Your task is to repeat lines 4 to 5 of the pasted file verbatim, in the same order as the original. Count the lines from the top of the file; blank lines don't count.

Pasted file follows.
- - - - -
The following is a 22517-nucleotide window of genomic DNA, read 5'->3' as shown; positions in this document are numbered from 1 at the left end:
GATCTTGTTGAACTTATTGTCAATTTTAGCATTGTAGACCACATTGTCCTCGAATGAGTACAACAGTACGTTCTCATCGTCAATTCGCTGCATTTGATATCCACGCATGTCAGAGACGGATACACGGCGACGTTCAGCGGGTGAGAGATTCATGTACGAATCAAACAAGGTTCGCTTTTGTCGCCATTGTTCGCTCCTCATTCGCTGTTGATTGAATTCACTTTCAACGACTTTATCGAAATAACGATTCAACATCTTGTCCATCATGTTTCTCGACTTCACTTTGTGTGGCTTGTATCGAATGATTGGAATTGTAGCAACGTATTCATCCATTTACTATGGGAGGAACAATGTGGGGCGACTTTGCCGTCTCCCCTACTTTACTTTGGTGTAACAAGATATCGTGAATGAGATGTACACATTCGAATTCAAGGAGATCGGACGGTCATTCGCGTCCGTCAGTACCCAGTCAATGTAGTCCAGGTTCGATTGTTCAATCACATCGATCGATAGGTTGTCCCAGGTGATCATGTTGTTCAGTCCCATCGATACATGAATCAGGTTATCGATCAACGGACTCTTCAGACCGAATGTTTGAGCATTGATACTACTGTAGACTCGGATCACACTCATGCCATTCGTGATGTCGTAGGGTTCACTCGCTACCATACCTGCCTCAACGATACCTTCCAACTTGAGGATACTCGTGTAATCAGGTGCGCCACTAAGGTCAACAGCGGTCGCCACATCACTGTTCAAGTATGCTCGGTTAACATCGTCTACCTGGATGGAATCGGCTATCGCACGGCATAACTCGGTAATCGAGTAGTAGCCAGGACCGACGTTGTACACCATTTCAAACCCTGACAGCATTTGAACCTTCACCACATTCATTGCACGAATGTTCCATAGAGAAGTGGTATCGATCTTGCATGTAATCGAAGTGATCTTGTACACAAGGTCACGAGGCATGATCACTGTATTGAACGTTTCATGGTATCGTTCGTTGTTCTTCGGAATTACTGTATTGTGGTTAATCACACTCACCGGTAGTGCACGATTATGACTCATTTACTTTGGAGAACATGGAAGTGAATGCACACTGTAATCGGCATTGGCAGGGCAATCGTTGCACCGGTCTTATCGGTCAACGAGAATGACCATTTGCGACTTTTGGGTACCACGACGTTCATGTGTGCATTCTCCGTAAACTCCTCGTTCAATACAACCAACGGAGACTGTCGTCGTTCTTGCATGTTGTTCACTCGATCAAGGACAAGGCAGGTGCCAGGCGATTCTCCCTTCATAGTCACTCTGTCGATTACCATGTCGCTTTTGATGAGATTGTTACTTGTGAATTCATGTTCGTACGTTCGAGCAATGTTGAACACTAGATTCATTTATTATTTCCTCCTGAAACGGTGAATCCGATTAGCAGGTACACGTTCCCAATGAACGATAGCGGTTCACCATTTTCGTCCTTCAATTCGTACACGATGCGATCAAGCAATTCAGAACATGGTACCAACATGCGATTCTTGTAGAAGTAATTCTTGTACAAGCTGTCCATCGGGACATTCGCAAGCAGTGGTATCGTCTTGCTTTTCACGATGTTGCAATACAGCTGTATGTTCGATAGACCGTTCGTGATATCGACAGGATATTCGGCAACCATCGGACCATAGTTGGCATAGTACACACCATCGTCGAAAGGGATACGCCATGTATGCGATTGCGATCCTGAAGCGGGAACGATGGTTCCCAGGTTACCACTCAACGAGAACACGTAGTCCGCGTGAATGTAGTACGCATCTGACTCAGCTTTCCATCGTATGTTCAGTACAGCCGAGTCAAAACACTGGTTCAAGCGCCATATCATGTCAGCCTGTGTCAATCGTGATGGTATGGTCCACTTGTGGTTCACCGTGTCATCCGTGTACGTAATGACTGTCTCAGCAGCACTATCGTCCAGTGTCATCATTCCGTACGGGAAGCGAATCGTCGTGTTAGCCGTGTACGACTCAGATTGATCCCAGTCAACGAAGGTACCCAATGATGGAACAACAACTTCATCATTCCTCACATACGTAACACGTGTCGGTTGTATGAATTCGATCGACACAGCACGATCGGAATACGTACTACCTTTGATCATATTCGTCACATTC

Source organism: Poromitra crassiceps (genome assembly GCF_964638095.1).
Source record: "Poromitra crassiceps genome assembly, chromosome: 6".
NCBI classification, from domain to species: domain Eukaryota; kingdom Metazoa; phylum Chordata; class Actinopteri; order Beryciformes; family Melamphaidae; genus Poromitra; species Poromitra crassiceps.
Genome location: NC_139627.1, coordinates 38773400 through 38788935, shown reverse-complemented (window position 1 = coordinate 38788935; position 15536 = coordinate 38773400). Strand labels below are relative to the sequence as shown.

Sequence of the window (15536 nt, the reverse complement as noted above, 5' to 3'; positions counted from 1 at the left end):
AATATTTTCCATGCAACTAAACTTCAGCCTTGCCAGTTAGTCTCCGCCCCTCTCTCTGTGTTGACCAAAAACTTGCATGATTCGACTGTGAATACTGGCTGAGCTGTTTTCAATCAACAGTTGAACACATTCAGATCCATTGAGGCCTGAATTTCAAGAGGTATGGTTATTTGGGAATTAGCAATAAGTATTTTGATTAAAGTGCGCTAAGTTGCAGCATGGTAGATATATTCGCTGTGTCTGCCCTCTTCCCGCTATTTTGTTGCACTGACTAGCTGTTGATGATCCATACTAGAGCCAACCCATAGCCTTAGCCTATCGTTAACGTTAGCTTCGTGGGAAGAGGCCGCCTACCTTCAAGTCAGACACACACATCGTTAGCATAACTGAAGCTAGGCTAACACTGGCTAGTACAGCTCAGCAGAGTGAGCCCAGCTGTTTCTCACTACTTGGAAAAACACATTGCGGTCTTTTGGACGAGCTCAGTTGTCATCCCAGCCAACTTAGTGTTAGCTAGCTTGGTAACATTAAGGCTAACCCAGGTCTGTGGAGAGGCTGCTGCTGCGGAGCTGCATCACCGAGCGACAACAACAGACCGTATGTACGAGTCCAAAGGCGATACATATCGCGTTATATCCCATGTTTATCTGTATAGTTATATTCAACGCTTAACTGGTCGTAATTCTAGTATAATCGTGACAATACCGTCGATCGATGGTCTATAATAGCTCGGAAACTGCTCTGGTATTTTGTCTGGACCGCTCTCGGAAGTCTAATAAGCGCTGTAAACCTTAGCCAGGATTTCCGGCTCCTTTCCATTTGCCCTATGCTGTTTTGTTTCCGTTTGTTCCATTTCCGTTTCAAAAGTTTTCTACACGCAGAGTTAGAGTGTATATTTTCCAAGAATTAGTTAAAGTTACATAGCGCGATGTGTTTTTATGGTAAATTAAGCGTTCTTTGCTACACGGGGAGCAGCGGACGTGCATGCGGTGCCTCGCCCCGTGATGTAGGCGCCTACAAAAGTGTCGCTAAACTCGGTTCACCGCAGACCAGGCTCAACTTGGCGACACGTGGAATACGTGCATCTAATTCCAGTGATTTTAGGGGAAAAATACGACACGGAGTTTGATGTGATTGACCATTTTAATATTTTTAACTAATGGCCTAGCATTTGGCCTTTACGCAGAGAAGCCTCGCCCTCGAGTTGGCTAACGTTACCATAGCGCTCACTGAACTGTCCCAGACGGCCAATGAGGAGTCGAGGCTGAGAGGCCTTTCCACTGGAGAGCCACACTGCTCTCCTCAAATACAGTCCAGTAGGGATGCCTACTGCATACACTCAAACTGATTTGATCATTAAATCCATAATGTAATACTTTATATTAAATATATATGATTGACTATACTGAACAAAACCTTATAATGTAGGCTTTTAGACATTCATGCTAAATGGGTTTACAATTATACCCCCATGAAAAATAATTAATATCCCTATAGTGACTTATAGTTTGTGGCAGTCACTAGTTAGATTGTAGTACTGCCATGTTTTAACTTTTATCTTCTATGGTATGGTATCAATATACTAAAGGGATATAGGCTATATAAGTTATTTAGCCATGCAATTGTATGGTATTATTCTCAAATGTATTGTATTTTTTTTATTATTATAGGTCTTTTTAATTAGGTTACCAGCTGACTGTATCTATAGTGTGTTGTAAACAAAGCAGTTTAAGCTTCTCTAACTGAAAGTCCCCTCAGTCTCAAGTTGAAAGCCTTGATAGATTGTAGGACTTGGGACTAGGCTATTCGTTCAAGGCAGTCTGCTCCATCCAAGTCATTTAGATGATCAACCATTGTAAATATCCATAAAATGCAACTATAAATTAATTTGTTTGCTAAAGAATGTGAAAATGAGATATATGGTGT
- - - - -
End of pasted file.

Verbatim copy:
Source record: "Poromitra crassiceps genome assembly, chromosome: 6".
NCBI classification, from domain to species: domain Eukaryota; kingdom Metazoa; phylum Chordata; class Actinopteri; order Beryciformes; family Melamphaidae; genus Poromitra; species Poromitra crassiceps.